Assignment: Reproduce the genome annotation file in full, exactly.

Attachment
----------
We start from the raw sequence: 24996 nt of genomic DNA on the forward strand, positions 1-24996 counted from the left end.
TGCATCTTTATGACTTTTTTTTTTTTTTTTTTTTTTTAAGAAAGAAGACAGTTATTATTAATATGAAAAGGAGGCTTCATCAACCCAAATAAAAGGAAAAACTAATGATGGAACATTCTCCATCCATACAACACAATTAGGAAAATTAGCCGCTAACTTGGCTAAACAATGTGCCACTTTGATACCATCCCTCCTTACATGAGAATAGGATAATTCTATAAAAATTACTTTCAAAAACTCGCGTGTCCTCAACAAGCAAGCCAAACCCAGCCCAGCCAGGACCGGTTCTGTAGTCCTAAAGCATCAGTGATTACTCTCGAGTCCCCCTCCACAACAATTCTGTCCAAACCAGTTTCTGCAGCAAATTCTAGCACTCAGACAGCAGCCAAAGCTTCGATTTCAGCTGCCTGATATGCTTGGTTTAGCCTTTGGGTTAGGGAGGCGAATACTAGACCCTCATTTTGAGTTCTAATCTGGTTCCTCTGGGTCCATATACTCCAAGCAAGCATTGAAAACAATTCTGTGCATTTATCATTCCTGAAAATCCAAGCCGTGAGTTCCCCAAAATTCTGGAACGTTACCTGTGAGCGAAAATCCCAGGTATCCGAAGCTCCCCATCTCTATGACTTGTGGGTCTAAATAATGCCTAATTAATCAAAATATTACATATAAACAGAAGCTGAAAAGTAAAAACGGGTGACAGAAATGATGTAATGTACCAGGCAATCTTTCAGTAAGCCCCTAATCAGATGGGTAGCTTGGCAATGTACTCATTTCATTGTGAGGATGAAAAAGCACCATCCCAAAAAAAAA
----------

We start from the raw sequence: 24996 nt of genomic DNA on the forward strand, positions 1-24996 counted from the left end.
TGCATCTTTATGACTTTTTTTTTTTTTTTTTTTTTTTAAGAAAGAAGACAGTTATTATTAATATGAAAAGGAGGCTTCATCAACCCAAATAAAAGGAAAAACTAATGATGGAACATTCTCCATCCATACAACACAATTAGGAAAATTAGCCGCTAACTTGGCTAAACAATGTGCCACTTTGATACCATCCCTCCTTACATGAGAATAGGATAATTCTATAAAAATTACTTTCAAAAACTCGCGTGTCCTCAACAAGCAAGCCAAACCCAGCCCAGCCAGGACCGGTTCTGTAGTCCTAAAGCATCAGTGATTACTCTCGAGTCCCCCTCCACAACAATTCTGTCCAAACCAGTTTCTGCAGCAAATTCTAGCACTCAGACAGCAGCCAAAGCTTCGATTTCAGCTGCCTGATATGCTTGGTTTAGCCTTTGGGTTAGGGAGGCGAATACTAGACCCTCATTTTGAGTTCTAATCTGGTTCCTCTGGGTCCATATACTCCAAGCAAGCATTGAAAACAATTCTGTGCATTTATCATTCCTGAAAATCCAAGCCGTGAGTTCCCCAAAATTCTGGAACGTTACCTGTGAGCGAAAATCCCAGGTATCCGAAGCTCCCCATCTCTATGACTTGTGGGTCTAAATAATGCCTAATTAATCAAAATATTACATATAAACAGAAGCTGAAAAGTAAAAACGGGTGACAGAAATGATGTAATGTACCAGGCAATCTTTCAGTAAGCCCCTAATCAGATGGGTAGCTTGGCAATGTACTCATTTCATTGTGAGGATGAAAAAGCACCATCCCAAAAAAAAA